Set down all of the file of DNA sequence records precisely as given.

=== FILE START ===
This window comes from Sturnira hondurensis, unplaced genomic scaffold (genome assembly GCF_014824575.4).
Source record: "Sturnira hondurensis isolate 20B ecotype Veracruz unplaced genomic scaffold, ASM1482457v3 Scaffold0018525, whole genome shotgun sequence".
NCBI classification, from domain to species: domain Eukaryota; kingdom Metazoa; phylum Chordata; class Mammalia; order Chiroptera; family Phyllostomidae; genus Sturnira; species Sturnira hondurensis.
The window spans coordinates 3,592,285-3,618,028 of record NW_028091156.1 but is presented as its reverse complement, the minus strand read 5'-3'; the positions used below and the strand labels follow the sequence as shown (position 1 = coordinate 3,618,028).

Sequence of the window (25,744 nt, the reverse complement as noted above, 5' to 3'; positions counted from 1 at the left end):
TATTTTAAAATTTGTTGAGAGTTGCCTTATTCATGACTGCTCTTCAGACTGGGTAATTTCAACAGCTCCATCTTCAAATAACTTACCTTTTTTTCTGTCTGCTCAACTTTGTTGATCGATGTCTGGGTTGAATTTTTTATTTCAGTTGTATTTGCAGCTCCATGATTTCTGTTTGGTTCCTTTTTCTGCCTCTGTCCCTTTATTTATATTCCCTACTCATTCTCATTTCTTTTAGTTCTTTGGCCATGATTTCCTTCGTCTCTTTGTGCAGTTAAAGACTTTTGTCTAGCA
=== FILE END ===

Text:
This window comes from Sturnira hondurensis, unplaced genomic scaffold (genome assembly GCF_014824575.4).
Source record: "Sturnira hondurensis isolate 20B ecotype Veracruz unplaced genomic scaffold, ASM1482457v3 Scaffold0018525, whole genome shotgun sequence".
NCBI classification, from domain to species: domain Eukaryota; kingdom Metazoa; phylum Chordata; class Mammalia; order Chiroptera; family Phyllostomidae; genus Sturnira; species Sturnira hondurensis.
The window spans coordinates 3,592,285-3,618,028 of record NW_028091156.1 but is presented as its reverse complement, the minus strand read 5'-3'; the positions used below and the strand labels follow the sequence as shown (position 1 = coordinate 3,618,028).

Sequence of the window (25,744 nt, the reverse complement as noted above, 5' to 3'; positions counted from 1 at the left end):
TATTTTAAAATTTGTTGAGAGTTGCCTTATTCATGACTGCTCTTCAGACTGGGTAATTTCAACAGCTCCATCTTCAAATAACTTACCTTTTTTTCTGTCTGCTCAACTTTGTTGATCGATGTCTGGGTTGAATTTTTTATTTCAGTTGTATTTGCAGCTCCATGATTTCTGTTTGGTTCCTTTTTCTGCCTCTGTCCCTTTATTTATATTCCCTACTCATTCTCATTTCTTTTAGTTCTTTGGCCATGATTTCCTTCGTCTCTTTGTGCAGTTAAAGACTTTTGTCTAGCA